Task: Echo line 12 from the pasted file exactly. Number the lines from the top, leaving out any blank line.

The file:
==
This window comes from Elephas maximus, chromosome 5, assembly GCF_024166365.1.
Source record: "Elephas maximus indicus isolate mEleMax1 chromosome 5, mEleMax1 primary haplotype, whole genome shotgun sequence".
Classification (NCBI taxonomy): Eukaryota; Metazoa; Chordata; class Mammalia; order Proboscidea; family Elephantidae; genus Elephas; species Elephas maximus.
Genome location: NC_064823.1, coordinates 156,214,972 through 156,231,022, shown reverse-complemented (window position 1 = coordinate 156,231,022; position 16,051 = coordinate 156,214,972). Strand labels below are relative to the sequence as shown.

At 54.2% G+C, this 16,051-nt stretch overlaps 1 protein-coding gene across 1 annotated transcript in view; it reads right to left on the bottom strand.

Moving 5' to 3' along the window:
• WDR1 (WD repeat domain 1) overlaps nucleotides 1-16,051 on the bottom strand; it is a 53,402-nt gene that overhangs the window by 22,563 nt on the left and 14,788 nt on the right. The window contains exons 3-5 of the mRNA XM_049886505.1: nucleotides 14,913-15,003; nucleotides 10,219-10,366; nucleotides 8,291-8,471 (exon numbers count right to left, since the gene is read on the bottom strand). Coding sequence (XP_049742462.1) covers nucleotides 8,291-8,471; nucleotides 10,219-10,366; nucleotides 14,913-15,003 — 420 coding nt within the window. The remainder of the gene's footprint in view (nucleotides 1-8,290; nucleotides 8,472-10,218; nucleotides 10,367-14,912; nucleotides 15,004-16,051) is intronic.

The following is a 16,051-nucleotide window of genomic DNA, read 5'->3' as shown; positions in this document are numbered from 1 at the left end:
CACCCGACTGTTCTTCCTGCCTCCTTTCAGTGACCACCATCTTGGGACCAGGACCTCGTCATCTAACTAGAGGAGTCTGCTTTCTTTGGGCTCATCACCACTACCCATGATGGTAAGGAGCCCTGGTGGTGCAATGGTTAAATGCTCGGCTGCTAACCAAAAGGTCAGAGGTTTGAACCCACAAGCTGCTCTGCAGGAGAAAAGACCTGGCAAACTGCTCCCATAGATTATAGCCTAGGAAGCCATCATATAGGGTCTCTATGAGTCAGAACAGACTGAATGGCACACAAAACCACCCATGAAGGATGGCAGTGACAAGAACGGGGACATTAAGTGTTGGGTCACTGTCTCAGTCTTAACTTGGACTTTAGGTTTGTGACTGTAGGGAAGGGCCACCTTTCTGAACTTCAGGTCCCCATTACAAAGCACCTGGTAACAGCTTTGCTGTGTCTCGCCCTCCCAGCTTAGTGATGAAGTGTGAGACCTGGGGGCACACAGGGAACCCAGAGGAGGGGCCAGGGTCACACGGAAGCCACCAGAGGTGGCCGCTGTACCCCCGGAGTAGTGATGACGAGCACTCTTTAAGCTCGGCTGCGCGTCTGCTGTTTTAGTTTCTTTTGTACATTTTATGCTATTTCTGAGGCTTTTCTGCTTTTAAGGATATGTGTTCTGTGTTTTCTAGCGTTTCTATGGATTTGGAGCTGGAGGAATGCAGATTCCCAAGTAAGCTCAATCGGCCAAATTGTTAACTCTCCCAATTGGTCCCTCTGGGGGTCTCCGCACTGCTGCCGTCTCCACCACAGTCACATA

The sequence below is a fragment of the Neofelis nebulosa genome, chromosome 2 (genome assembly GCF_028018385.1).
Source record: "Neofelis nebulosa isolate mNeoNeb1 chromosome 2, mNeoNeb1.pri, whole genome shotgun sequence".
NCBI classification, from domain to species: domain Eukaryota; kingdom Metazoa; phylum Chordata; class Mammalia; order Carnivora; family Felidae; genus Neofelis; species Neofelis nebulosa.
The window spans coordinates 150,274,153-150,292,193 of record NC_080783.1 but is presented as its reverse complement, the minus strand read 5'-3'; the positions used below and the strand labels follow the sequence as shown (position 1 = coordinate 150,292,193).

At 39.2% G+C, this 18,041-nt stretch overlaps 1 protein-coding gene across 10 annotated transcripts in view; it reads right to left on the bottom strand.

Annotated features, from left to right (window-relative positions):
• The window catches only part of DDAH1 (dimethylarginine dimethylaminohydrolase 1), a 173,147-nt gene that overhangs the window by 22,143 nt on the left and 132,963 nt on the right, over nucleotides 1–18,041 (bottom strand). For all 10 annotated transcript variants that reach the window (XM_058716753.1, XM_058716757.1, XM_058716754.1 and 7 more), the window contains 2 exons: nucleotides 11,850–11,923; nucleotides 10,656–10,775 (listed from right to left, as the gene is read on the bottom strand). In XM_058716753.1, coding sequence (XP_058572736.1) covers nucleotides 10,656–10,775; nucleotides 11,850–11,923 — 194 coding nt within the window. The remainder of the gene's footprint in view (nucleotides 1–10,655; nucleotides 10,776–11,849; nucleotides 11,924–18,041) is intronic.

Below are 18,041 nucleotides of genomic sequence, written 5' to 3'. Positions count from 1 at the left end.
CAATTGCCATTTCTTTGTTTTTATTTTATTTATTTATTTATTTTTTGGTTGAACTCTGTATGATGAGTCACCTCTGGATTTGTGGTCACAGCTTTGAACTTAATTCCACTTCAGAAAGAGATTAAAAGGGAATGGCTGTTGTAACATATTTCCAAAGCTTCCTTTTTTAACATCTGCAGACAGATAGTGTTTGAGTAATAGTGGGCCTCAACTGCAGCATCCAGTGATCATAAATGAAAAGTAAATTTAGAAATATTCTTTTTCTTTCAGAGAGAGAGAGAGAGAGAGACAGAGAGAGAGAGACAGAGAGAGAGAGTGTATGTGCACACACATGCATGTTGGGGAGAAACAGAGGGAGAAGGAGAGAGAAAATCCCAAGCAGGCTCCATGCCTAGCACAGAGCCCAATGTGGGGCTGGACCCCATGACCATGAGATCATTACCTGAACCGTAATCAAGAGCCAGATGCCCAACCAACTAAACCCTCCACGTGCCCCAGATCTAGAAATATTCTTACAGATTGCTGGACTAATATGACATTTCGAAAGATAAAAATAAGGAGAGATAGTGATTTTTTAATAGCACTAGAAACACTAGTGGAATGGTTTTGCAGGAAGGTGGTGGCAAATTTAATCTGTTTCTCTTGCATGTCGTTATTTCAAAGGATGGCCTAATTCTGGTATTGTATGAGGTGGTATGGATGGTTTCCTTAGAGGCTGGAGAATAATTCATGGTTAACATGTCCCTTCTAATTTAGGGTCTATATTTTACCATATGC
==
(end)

NCBI classification, from domain to species: domain Eukaryota; kingdom Metazoa; phylum Chordata; class Mammalia; order Carnivora; family Felidae; genus Neofelis; species Neofelis nebulosa.